"I don't know why, but I'd go east and north. I believe in your not quite making it home, I think, and then north by east will take me home."
"Home is a strange word to use about this brown desert.
"My home is where my Mary is," Allan said.
Hank, the co-pilot spoke up: "I have another suggestion. "We should build some kind of sea going vessel, and then try sailing around. That way we can check if the sea is indeed dead, if there's some bodies of water left, and where the water has gone. And sailing was The means of transportation in days gone by. Land masses and forests divided people, water connected."
"God almighty! Look at the plane!" Allan said. To hear what Hank said he had turned around, and was now facing the plane. All paint had been scoured from the belly and sides of the plane, the landing gear and nose-wheel were missing. The big engines under the wings were missing too, and the wings were blackened around the edges where they had sat. The plane shone as a newly polished coin in the early morning light.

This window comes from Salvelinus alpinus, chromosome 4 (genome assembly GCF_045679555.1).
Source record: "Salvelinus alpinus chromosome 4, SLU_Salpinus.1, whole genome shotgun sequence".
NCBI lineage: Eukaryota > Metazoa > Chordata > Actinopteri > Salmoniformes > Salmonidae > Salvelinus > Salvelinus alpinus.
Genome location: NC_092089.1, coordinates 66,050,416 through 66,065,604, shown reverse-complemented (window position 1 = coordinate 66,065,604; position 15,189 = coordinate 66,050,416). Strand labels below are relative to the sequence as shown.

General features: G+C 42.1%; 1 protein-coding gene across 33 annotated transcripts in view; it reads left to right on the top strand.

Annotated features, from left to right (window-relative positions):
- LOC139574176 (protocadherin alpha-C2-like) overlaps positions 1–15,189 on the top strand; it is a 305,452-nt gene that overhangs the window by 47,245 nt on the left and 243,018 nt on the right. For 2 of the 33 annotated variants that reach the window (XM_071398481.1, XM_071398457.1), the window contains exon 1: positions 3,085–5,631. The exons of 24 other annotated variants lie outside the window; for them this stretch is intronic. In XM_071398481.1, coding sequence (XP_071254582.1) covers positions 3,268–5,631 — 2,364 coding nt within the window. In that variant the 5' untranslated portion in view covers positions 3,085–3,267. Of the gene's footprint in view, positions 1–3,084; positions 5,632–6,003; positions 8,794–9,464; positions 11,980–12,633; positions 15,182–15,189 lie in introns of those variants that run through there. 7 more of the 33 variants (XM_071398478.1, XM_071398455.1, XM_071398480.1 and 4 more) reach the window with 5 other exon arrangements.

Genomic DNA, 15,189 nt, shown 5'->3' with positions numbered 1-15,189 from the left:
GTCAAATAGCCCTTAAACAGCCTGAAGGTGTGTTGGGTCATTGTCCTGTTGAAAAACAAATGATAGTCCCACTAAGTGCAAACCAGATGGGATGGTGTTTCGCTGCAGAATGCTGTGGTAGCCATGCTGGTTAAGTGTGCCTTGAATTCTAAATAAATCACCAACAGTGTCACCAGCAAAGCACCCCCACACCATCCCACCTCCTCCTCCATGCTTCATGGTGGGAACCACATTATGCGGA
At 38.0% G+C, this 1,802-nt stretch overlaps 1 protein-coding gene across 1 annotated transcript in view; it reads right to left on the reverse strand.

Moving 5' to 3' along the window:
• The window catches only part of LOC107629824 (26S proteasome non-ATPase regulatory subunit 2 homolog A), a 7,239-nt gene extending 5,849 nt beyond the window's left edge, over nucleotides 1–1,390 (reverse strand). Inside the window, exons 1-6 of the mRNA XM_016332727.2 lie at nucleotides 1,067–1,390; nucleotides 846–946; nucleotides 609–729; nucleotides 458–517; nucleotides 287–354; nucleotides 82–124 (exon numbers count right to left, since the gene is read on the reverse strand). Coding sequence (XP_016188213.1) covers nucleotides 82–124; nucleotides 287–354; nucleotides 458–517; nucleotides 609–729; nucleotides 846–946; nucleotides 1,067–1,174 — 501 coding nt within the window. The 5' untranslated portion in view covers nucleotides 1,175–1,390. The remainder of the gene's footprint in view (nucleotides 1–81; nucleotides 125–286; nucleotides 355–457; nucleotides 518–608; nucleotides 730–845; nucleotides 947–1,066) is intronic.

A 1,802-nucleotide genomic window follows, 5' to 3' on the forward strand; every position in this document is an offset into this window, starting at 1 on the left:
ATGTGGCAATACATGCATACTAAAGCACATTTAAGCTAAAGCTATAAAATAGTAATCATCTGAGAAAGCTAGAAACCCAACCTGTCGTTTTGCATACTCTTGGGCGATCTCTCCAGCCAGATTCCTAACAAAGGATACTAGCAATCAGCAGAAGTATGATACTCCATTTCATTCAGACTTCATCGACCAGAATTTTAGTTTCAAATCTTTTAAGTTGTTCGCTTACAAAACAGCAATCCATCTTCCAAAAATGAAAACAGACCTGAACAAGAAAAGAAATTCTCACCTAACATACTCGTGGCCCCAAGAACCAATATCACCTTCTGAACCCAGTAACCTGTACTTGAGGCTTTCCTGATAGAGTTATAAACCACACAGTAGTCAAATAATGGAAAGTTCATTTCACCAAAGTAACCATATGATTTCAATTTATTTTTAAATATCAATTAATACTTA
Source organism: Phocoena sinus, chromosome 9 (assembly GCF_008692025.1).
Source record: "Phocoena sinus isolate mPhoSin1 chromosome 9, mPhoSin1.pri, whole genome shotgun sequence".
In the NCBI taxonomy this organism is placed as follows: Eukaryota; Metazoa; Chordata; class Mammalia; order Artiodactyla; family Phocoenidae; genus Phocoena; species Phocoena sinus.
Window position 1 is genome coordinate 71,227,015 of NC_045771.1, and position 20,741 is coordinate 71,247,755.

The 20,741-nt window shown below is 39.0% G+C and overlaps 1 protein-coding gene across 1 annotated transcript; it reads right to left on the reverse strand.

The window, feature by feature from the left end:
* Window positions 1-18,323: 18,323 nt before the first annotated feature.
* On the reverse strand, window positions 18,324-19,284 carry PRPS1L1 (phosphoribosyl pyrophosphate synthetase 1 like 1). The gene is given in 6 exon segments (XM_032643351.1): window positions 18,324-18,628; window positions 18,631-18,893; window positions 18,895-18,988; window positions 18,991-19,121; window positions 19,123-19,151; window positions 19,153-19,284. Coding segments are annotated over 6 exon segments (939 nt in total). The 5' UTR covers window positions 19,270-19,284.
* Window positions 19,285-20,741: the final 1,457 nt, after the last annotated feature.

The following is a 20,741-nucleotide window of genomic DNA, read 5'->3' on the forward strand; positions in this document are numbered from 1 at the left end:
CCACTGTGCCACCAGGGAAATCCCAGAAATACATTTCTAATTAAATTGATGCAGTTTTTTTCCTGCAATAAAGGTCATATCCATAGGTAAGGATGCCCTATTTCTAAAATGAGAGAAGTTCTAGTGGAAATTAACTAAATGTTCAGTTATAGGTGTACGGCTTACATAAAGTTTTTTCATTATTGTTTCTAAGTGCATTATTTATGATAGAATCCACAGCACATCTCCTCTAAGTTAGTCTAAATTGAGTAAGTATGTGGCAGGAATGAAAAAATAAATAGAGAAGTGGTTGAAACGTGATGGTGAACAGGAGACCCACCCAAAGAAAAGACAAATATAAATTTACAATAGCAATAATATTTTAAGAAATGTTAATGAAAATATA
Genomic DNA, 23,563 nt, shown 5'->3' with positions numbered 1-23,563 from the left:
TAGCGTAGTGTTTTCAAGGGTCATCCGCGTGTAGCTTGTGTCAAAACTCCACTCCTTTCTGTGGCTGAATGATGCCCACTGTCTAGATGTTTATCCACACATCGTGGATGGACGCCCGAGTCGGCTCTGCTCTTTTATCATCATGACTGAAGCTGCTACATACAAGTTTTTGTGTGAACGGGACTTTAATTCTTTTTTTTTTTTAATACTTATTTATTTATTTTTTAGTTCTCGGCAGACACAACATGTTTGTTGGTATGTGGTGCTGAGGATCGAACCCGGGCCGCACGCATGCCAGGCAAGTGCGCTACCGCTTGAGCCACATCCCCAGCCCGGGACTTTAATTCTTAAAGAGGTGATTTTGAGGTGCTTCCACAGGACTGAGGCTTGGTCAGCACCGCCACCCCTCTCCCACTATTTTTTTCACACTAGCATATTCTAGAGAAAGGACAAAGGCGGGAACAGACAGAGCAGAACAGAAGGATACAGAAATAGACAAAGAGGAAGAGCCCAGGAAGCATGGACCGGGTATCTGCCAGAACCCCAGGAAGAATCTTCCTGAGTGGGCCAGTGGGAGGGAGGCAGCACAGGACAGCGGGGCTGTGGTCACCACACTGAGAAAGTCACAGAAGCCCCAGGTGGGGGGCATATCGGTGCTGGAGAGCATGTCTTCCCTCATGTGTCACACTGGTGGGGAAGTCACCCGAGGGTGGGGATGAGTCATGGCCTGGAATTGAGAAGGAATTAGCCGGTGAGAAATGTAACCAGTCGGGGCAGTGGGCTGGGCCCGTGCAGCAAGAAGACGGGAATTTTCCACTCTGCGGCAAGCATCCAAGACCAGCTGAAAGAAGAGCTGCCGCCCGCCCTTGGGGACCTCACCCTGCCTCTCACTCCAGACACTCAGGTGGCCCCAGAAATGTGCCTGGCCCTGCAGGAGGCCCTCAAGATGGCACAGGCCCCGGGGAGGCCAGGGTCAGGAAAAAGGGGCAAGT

"The Wave did this?" Tom said and went pale. "If I had not climbed that fast ... or not jettisoned the fuel ... I begin to think we might be the only survivors after all."
"More cake and brandy, anyone?" Henny asked. The optimistic stewardess carried a tray. loaded wit cake and glasses and smiled at them.
Allan accepted both, and so did Tom. "Cheers!" Allan said extending his glass "To survival!"
"To survival!" the others echoed.
"Could we get to the luggage hatch, father Paul asked. "I'd like to see if there's anything left down there.
Tom and Hank unlocked the hatches to the cargo bay. They did not open smoothly, and much tucking and yanking was necessary to make them open, but finally they could get in. The suitcases were charred, blackened and frayed, and Allan feared for the contents. Father Paul, Allan, Cordelia, the two police types, and the hurting young man, who asked to be called by his real name, Robert instead of Ronny, made a human conveyor belt and transported all suitcases out onto the brown soil. Father Paul found his sturdy looking, brown and well used suitcase. Coffer he had called it, and it was a true treasure chest. Cookies, chocolates, candy, edibles of all sorts and kinds.